I recently wrote a chapter about Paul Douglas in a book titled “The Palgrave Companion to Chicago Economics.” Douglas served as a professor in the University of Chicago economics department. He also served as a Chicago City Council member, and later, as the U.S. Senator from Illinois.

This “liberal” Senator (once described by Martin Luther King as “the greatest of all the Senators”) provided strong leadership when it came to conservatively managing the public purse, including the administration of monetary policy. The Democrat’s respect for free markets reflected his insights and concerns about regulatory capture. Those contributions predated by decades the flowering of similar valuable contributions from the economics of regulation and public choice, including those of his fellow Chicago Schooler (and Nobel Prize winner) George Stigler.

On the train ride in to work today, I stumbled over a great paragraph or two in his 1952 book Ethics in Government. Douglas fought against public corruption in his career as a Chicago alderman. Ironically, some of the most significant battles arose in areas like public utilities — now the center of concern for a growing number of convictions of corrupt Illinois politicians.

Douglas’ book provided eerily prescient warnings for the financial crisis in 2008-2009 — perhaps the worst financial crisis ever in the United States. We are still living with the fiscal and monetary consequences of that debacle. Douglas’s concerns about regulation included how special interest groups could erect government schemes to privatize gains and socialize losses, threatening the average citizen and destabilizing markets in the long run.

On pages 32-36 of the book, Douglas articulated more general concerns about the potential corruption of regulation. Those concerns are consistent with classical rather than more modern versions of liberalism. Here I offer some of his foundational ideas, and finish with his far-sighted articulation of unsustainable incentives unleashed by government subsidies of housing finance.


“In a free market, prices are fixed impersonally by the forces of supply and demand, and, therefore, adjustments in quantities produced and hence in unit prices are made according to the schedules of costs and profits. There is little room for corruption or undue favoritism here. In contrast, when the government makes the decisions about prices, quantities produced, and what firms may enter an industry, the door is opened wide for the exercise of favoritism and corruption.”

“With the coming of state regulation of electricity, gas, and telephone rates, these private utilities then reached out increasingly to control the state governments and to regulate their supposed regulators. Every student and practitioner of politics know how these private utilities have been among the most corrupting forces in state politics during the last thirty years.”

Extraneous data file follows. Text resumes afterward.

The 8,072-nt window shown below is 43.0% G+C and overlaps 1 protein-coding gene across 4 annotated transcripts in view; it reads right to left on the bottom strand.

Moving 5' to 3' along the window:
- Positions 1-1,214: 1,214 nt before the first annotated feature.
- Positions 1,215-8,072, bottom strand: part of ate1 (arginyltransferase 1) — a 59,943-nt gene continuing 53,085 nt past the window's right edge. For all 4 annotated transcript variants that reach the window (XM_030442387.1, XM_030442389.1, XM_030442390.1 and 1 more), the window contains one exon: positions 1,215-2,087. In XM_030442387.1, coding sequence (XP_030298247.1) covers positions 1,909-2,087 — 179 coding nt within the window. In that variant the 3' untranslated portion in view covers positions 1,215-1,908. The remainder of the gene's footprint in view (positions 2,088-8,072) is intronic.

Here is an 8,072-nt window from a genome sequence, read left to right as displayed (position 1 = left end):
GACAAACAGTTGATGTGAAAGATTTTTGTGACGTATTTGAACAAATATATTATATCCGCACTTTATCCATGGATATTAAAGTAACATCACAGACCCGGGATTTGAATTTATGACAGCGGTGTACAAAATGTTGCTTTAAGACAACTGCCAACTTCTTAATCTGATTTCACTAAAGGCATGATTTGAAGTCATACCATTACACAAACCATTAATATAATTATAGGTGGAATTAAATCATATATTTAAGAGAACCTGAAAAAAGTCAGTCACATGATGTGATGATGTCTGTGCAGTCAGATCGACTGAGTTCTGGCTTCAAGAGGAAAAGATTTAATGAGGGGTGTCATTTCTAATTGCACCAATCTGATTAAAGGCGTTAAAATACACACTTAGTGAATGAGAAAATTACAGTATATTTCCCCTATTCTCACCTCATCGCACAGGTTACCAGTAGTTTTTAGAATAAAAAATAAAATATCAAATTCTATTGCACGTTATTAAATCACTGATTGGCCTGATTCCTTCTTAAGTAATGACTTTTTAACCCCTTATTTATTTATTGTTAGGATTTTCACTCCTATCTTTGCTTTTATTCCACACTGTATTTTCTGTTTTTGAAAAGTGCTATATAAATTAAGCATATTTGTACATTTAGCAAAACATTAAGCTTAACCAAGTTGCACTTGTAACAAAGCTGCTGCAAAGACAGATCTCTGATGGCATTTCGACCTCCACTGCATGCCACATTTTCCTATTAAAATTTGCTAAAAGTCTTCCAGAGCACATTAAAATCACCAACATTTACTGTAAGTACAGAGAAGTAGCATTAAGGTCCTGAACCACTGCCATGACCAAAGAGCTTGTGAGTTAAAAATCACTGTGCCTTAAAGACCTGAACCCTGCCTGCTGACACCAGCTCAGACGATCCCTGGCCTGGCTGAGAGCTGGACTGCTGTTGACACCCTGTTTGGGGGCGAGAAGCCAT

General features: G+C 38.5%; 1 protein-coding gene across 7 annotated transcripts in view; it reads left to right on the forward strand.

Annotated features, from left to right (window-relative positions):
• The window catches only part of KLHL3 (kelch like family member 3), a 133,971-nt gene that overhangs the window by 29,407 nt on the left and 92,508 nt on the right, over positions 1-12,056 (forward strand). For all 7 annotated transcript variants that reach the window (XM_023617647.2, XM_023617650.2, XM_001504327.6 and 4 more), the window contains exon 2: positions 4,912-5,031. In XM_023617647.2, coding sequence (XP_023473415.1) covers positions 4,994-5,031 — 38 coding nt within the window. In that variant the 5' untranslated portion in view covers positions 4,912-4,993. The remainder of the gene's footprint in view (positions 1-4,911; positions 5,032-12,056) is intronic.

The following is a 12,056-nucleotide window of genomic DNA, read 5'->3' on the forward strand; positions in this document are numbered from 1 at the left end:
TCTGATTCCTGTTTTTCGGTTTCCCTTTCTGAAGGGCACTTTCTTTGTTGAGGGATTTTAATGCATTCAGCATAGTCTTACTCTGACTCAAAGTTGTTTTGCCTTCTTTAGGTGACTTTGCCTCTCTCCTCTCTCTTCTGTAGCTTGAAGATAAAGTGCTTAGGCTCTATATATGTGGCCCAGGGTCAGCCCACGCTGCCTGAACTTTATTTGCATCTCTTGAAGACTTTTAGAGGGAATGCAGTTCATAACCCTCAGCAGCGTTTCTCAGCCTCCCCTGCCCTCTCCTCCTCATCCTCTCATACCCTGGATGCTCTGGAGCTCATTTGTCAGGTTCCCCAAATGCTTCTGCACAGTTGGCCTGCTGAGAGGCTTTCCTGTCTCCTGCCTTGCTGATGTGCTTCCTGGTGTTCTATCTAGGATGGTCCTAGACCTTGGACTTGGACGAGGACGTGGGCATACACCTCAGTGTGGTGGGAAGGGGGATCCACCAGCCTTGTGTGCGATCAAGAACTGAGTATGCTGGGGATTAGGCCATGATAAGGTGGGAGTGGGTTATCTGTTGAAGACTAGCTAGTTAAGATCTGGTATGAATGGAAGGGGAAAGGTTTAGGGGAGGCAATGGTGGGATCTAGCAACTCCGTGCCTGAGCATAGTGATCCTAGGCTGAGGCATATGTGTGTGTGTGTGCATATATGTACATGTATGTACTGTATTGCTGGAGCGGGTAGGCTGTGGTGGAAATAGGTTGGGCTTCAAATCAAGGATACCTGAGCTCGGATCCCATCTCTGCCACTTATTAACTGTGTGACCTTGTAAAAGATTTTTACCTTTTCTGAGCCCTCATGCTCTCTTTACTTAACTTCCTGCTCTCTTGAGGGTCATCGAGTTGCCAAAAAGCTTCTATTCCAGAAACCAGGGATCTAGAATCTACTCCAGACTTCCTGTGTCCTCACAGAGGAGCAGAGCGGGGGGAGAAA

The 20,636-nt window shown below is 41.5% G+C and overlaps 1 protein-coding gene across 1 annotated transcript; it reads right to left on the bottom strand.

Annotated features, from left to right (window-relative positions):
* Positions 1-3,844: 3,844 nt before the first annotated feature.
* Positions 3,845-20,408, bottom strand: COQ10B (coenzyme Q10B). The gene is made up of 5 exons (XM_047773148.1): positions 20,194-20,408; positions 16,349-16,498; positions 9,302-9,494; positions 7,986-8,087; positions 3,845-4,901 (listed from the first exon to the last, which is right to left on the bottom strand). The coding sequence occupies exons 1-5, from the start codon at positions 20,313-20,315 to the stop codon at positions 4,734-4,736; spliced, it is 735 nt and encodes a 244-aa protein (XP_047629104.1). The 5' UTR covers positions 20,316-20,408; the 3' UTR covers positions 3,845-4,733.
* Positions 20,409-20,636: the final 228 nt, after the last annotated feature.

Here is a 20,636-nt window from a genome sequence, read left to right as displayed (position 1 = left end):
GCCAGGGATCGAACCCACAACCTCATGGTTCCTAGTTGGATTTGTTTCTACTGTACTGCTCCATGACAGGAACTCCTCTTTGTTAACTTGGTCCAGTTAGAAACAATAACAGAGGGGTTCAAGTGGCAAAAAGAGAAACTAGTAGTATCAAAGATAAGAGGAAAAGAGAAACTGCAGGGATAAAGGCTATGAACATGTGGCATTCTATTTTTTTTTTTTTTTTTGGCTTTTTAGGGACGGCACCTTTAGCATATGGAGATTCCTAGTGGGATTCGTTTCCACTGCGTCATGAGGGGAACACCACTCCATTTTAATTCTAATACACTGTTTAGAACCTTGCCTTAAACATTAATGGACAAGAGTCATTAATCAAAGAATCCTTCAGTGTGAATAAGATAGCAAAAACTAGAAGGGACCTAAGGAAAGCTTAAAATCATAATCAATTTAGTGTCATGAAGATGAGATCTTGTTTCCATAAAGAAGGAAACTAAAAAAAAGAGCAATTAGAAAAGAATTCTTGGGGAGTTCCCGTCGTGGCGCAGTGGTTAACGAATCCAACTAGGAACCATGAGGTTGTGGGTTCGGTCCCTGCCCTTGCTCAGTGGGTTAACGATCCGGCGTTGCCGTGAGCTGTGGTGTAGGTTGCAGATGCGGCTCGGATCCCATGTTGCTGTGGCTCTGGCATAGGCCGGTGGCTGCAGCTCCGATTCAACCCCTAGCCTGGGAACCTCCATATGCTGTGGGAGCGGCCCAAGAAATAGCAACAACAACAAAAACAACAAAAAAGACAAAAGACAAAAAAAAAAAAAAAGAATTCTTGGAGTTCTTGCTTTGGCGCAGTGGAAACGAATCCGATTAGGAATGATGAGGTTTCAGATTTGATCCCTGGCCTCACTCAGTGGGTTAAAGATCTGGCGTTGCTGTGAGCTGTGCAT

“When prices are fixed for an industry, the lobbyists will flock to the national capital. … When the government makes loans, there will be concerns which will hire men with influence to obtain them. When it pays subsidies, the ranks of the government agencies will be permeated by the secret agents of those who are subsidized.”

“In short, where economic decisions are made by the people and parties who administer government, the decisions will not be on the lofty and abstract grounds which are somewhat naively assumed by many economists who favor pervasive and far-reaching economic controls.”

“While I would not propose and complete return to laissez-faire, it is undoubtedly true that even a partial swing back to the principles of the free market would decrease the opportunities for corruption. This can be effected by a series of reforms which should save the taxpayers a great deal of money and at the same time reduce the number of money-changers in the temples of government.”

And finally (for now), his critique and warnings about housing finance and government’s roles through entities like Fannie Mae included “Because of the inflationary rise in prices, no real damage has losses have been experienced to date, but if we were to go through a deflationary period, there is little doubt that the government and the taxpayers would suffer high losses, and this may yet occur. However, there are so many who benefit from these guarantees, that it will probably be politically impossible to remove them. In the meantime, many favored groups, such as contractors, material men, suppliers, and architects, who commonly operate in close cooperation with lending institutions, will have made their fortunes.”

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